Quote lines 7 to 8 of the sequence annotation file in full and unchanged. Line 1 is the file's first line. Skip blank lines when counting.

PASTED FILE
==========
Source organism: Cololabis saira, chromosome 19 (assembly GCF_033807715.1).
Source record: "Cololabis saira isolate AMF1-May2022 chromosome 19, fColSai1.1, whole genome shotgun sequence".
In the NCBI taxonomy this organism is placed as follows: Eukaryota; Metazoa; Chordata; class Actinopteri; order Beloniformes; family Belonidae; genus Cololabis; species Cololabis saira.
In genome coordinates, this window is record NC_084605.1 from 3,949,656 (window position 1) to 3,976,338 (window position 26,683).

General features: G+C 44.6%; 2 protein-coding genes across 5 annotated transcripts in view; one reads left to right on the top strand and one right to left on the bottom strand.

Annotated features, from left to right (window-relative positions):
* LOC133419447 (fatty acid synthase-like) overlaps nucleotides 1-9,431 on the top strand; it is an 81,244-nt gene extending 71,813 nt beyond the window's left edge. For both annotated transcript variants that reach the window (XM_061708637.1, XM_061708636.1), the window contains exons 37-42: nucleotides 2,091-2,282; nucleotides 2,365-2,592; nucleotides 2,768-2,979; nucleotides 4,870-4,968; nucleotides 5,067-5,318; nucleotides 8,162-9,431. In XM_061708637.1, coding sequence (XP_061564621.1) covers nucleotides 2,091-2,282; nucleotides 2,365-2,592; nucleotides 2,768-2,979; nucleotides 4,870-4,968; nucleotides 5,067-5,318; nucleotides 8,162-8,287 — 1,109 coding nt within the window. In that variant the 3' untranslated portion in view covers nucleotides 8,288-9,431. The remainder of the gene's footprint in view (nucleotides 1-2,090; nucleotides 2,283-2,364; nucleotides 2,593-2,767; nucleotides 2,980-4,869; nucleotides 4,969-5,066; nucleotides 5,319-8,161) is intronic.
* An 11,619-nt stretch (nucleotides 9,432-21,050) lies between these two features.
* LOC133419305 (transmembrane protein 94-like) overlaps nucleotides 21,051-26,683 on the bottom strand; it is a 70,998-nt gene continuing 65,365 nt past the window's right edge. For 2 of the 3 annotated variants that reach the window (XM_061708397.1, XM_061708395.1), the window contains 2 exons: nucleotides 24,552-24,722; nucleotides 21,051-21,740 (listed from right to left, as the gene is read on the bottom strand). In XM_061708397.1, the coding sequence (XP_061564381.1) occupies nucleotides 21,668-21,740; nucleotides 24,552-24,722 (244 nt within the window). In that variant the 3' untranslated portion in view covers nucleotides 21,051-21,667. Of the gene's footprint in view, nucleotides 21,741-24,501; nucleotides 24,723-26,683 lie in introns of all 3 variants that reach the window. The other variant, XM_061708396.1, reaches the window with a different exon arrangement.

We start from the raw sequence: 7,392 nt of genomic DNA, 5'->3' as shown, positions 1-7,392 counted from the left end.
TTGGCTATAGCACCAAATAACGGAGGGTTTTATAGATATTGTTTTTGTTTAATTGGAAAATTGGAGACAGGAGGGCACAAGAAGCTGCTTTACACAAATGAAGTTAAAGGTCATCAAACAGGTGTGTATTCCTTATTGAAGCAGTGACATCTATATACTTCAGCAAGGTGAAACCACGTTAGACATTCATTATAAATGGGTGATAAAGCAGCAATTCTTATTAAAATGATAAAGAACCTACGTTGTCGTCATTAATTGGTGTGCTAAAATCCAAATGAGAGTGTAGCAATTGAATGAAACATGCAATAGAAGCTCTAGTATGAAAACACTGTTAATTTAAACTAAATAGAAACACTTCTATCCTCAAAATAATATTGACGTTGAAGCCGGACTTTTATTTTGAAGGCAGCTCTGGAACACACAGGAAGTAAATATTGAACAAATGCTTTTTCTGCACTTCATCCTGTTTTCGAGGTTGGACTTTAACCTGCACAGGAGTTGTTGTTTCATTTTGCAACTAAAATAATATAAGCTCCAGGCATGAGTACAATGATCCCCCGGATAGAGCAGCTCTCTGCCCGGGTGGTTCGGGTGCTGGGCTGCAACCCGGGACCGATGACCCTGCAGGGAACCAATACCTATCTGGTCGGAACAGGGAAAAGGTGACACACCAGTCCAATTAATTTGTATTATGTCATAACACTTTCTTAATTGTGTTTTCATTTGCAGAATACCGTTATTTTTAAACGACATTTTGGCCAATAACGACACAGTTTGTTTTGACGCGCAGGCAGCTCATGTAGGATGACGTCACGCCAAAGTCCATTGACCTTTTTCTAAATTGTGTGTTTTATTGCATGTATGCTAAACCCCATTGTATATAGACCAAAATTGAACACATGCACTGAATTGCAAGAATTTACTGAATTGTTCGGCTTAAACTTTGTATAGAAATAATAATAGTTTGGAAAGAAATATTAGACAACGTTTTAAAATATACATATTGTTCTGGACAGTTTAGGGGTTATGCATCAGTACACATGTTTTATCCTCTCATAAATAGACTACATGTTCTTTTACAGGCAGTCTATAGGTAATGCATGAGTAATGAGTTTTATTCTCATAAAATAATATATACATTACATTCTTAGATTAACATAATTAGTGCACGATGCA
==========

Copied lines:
* LOC133419447 (fatty acid synthase-like) overlaps nucleotides 1-9,431 on the top strand; it is an 81,244-nt gene extending 71,813 nt beyond the window's left edge. For both annotated transcript variants that reach the window (XM_061708637.1, XM_061708636.1), the window contains exons 37-42: nucleotides 2,091-2,282; nucleotides 2,365-2,592; nucleotides 2,768-2,979; nucleotides 4,870-4,968; nucleotides 5,067-5,318; nucleotides 8,162-9,431. In XM_061708637.1, coding sequence (XP_061564621.1) covers nucleotides 2,091-2,282; nucleotides 2,365-2,592; nucleotides 2,768-2,979; nucleotides 4,870-4,968; nucleotides 5,067-5,318; nucleotides 8,162-8,287 — 1,109 coding nt within the window. In that variant the 3' untranslated portion in view covers nucleotides 8,288-9,431. The remainder of the gene's footprint in view (nucleotides 1-2,090; nucleotides 2,283-2,364; nucleotides 2,593-2,767; nucleotides 2,980-4,869; nucleotides 4,969-5,066; nucleotides 5,319-8,161) is intronic.
* An 11,619-nt stretch (nucleotides 9,432-21,050) lies between these two features.